• 10/22/04 - The Oregonian - Lawless group smashes the windows of the Multnomah County Republican office in Southeast Portland on Thursday
  • 10/22/04 - Bush/Cheney headquarters ransacked.
  • 10/22/04 - Lawrence O'Donnell screams his hate at John O'Neill over Swift Boat allegations. No reasoned debate allowed.
  • 10/22/04 - Columnist Ann Coulter attacked while giving a speech.
  • 10/11/04 - WSJ - Assaults and gunfire.
  • 10/1/04 - WISC-TV - Democrats burn Swastika into Bush supporter's lawn

I don't think that prosecutors should take a "boys will be boys" attitude here. I think that doing so imperils the ability to vote. And impairing the right to vote imperils everything, and I mean everything, that this nation has achieved in the two hundred plus years of its existence.


Powerline hinted at a big story to come out on Monday in the Washington Times. Since I woke up at 1:00 am on Monday morning, and since I have become a political junkie in the past couple of months, I thought I would check.

And there it is. The Washington Times reports that, contrary to statements he made during the second debate and in subsequent speeches, Kerry did not in fact meet with the Security Council prior to the Iraq War.

Kerry (emphasis added):

"This president hasn't listened. I went to meet with the members of the Security Council in the week before we voted. I went to New York. I talked to all of them, to find out how serious they were about really holding Saddam Hussein accountable."

Well, as noted in here, the Security Council members at the time were the United States, France, the United Kingdom, Russia, China (the permanent members) and ten others: Mauritius, Mexico, Norway, Singapore, Guinea, Ireland, Columbia, Cameroon, Bulgaria and Syria.

The Washington Times:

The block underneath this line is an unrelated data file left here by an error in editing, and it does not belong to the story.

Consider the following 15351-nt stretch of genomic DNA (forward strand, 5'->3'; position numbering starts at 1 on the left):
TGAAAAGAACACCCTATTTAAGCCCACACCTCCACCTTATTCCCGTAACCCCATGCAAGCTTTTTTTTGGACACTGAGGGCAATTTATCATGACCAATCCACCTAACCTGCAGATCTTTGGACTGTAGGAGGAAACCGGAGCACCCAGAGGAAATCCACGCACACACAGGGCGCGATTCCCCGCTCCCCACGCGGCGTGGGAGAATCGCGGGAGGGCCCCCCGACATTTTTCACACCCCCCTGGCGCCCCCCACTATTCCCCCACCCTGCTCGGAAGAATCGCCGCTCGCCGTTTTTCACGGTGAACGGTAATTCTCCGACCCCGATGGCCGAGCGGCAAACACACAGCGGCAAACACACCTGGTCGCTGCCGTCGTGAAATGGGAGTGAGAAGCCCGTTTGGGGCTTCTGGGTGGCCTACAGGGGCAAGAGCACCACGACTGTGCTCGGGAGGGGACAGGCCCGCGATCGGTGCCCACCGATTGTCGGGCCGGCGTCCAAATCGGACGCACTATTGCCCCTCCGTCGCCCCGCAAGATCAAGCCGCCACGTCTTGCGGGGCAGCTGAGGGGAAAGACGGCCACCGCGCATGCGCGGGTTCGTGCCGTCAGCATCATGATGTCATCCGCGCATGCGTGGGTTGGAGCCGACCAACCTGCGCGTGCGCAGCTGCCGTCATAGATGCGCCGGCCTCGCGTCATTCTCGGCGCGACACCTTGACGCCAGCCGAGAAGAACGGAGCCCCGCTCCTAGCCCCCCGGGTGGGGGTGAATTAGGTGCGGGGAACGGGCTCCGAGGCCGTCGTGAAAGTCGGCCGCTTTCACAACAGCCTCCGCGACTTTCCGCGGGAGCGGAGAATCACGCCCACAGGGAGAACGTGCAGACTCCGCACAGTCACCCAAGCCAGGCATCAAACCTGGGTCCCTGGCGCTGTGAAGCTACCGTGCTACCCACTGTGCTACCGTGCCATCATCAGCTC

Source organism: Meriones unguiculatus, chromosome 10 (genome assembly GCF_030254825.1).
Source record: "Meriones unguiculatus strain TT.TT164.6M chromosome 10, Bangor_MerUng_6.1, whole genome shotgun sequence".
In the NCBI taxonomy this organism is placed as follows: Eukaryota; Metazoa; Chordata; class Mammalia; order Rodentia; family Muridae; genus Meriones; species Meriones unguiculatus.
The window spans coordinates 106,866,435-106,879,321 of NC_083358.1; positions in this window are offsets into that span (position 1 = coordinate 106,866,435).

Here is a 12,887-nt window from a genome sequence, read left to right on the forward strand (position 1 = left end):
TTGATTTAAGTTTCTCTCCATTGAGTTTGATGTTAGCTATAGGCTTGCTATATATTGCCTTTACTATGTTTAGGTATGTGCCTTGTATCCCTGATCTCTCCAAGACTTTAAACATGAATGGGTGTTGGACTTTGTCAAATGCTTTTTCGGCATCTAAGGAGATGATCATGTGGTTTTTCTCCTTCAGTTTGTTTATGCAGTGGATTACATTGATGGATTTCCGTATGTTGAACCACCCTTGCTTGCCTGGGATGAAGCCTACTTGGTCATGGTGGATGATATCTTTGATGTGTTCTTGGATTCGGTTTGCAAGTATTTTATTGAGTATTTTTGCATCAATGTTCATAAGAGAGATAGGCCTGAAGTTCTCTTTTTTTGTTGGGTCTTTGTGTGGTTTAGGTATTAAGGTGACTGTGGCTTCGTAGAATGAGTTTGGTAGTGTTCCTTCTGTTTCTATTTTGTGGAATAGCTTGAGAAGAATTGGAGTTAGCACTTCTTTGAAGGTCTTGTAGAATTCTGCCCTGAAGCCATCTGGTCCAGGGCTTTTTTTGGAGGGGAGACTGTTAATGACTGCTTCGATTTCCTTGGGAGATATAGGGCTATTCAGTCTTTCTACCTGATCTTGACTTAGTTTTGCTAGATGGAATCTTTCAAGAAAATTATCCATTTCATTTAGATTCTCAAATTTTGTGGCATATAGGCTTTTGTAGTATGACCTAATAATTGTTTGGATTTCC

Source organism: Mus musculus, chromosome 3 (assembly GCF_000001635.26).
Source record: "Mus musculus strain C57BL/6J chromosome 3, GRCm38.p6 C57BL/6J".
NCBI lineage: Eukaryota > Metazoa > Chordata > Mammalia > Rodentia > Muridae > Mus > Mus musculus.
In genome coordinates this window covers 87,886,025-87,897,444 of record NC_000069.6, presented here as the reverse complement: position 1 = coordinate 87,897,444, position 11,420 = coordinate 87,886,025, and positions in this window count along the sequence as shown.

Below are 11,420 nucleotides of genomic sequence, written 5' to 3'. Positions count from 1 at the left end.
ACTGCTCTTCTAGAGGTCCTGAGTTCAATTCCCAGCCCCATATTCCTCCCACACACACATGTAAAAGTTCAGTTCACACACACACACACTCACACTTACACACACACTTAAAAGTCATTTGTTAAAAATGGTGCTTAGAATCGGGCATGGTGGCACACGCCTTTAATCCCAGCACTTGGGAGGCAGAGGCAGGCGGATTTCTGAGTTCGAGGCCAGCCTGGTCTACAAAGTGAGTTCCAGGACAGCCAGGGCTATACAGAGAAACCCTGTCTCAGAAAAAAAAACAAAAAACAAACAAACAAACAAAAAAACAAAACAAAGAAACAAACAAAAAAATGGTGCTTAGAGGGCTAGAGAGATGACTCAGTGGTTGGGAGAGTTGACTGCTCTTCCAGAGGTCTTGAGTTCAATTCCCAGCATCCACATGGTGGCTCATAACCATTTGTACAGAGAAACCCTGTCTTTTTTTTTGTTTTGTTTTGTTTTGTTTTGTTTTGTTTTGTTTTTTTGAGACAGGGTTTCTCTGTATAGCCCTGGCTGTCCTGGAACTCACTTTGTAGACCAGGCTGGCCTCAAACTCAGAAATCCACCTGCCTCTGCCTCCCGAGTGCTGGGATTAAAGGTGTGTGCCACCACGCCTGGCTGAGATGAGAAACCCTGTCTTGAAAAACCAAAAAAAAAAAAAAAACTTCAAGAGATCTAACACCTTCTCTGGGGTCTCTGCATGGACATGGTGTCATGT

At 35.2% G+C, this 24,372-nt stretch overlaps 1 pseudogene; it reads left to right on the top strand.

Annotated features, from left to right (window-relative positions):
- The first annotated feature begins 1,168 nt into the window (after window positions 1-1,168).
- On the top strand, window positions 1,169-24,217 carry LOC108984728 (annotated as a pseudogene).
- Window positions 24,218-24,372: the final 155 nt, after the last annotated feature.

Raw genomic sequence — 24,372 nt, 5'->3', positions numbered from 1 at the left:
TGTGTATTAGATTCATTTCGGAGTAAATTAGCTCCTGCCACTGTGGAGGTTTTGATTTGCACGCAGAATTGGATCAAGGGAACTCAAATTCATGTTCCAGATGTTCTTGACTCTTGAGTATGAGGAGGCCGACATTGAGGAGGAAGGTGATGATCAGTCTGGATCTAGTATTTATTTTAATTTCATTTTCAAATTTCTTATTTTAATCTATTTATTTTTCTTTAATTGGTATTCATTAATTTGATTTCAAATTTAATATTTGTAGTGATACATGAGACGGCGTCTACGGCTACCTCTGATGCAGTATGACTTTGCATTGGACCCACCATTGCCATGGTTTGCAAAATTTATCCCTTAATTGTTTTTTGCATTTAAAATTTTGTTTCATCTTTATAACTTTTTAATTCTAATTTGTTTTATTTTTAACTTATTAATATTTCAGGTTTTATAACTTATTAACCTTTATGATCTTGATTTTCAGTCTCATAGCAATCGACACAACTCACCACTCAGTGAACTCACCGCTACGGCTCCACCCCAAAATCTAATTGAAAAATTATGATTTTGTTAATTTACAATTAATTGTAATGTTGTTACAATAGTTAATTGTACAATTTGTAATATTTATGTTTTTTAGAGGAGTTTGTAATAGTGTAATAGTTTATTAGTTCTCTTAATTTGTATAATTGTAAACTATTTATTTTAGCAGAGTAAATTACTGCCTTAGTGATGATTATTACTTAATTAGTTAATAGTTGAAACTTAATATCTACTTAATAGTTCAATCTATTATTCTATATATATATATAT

"The former ambassadors who said on the record they had never met Mr. Kerry included the representatives of Mexico, Colombia and Bulgaria. The ambassador of a fourth country gave a similar account on the condition that his country not be identified... The Times was only able to confirm directly that Mr. Kerry had met with representatives of France, Singapore and Cameroon. In addition, second-hand accounts have Mr. Kerry meeting with representatives of Britain... But after being told late yesterday of the results of The Times investigation, the Kerry campaign issued a statement that read in part, "It was a closed meeting and a private discussion." A Kerry aide refused to identify who participated in the meeting. The statement did not repeat Mr. Kerry's claims of a lengthy meeting with the entire 15-member Security Council, instead saying the candidate "met with a group of representatives of countries sitting on the Security Council." Asked whether the international body had any records of Mr. Kerry sitting down with the whole council, a U.N. spokesman said that "our office does not have any record of this meeting." A U.S. official with intimate knowledge of the Security Council's actions in fall of 2002 said that he was not aware of any meeting Mr. Kerry had with members of the panel. An official at the U.S. mission to the United Nations remarked: "We were as surprised as anyone when Kerry started talking about a meeting with the Security Council." Jean-David Levitte, then France's chief U.N. representative and now his country's ambassador to the United States, said through a spokeswoman that Mr. Kerry did not have a single group meeting as the senator has described, but rather several one-on-one or small-group encounters. He added that Mr. Kerry did not meet with every member of the Security Council, only "some" of them. Mr. Levitte could only name himself and Ambassador Jeremy Greenstock of Britain as the Security Council members with whom Mr. Kerry had met. One diplomat who met with Mr. Kerry in 2002 said on the condition of anonymity that the candidate talked to "a few" ambassadors on the Security Council."